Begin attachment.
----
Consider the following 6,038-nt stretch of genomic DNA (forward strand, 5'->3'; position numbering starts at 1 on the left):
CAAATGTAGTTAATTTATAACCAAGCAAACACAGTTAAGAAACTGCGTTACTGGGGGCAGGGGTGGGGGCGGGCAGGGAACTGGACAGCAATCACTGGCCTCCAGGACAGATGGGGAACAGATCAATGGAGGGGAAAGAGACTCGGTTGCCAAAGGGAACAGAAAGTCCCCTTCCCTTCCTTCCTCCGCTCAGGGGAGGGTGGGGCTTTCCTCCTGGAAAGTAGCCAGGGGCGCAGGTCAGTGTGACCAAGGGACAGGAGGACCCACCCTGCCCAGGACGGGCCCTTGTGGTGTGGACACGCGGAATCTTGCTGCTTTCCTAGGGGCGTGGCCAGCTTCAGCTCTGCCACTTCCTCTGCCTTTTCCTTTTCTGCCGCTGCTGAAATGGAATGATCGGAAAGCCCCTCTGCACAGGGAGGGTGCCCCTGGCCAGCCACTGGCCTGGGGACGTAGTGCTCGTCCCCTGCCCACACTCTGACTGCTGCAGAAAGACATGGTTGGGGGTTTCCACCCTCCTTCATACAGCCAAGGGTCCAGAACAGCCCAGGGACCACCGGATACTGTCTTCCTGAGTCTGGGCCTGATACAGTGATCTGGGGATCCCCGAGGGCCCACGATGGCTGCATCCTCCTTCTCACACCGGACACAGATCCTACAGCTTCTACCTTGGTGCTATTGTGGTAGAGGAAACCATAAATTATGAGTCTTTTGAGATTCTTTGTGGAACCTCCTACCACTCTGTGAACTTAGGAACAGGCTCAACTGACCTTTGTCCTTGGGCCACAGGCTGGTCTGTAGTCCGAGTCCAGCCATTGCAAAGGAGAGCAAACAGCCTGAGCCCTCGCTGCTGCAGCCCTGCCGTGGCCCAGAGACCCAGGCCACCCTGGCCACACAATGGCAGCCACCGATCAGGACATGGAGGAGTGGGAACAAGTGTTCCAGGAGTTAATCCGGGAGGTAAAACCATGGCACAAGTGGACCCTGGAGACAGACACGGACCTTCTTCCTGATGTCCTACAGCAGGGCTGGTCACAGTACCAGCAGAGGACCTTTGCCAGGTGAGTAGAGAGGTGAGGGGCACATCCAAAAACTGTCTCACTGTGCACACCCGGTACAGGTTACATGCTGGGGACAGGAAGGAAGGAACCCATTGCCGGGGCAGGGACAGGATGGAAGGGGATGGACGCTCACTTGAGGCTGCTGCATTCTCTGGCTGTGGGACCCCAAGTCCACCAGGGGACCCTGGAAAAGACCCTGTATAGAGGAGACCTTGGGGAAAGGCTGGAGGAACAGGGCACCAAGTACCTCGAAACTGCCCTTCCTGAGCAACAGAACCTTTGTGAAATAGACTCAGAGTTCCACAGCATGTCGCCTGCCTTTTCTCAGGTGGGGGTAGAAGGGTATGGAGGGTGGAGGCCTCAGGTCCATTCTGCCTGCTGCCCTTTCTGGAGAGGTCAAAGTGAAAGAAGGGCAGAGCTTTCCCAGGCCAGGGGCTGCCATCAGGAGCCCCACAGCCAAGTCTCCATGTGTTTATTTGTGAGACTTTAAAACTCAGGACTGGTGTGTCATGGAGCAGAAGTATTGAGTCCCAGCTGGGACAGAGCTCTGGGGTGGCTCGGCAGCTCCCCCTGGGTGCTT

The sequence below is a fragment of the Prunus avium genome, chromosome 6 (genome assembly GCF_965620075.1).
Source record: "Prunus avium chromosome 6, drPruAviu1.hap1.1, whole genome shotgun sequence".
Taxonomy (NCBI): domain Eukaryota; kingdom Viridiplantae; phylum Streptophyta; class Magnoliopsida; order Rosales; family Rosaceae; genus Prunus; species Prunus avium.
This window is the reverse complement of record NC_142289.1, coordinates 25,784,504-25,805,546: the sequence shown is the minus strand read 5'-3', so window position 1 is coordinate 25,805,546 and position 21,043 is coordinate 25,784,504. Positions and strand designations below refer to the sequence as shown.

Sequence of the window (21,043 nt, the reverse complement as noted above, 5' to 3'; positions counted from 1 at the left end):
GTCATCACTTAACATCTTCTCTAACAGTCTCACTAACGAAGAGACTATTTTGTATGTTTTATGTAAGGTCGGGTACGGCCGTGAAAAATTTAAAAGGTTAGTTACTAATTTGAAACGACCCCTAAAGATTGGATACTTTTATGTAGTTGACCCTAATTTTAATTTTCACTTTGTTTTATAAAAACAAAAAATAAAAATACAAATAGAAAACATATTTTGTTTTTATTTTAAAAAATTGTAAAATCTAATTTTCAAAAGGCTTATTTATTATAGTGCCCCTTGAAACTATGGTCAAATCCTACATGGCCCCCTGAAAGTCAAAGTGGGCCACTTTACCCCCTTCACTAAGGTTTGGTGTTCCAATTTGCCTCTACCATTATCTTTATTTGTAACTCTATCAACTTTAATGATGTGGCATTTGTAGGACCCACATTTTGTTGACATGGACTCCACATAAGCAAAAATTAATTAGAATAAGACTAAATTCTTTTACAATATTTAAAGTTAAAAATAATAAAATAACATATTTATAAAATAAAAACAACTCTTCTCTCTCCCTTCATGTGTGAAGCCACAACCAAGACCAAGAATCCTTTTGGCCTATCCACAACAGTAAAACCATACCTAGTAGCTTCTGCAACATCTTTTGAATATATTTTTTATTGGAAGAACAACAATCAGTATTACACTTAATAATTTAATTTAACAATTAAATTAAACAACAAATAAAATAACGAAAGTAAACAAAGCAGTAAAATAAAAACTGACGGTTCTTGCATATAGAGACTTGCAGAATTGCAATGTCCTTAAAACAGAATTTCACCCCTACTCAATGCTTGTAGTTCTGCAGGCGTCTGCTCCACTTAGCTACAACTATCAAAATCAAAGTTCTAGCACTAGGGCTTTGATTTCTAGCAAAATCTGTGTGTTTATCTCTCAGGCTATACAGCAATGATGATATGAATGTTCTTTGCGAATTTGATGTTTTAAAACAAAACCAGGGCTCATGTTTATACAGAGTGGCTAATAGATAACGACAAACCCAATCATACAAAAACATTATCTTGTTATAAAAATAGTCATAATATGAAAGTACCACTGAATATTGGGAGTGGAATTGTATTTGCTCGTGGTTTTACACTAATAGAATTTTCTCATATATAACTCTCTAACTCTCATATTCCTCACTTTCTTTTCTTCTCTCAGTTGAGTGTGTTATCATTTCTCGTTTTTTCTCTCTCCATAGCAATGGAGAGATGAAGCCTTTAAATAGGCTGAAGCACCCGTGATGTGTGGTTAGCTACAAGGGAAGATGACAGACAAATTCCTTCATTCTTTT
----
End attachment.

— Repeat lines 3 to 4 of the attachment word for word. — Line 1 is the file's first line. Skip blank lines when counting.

The sequence below is a fragment of the Prunus avium genome, chromosome 6 (genome assembly GCF_965620075.1).
Source record: "Prunus avium chromosome 6, drPruAviu1.hap1.1, whole genome shotgun sequence".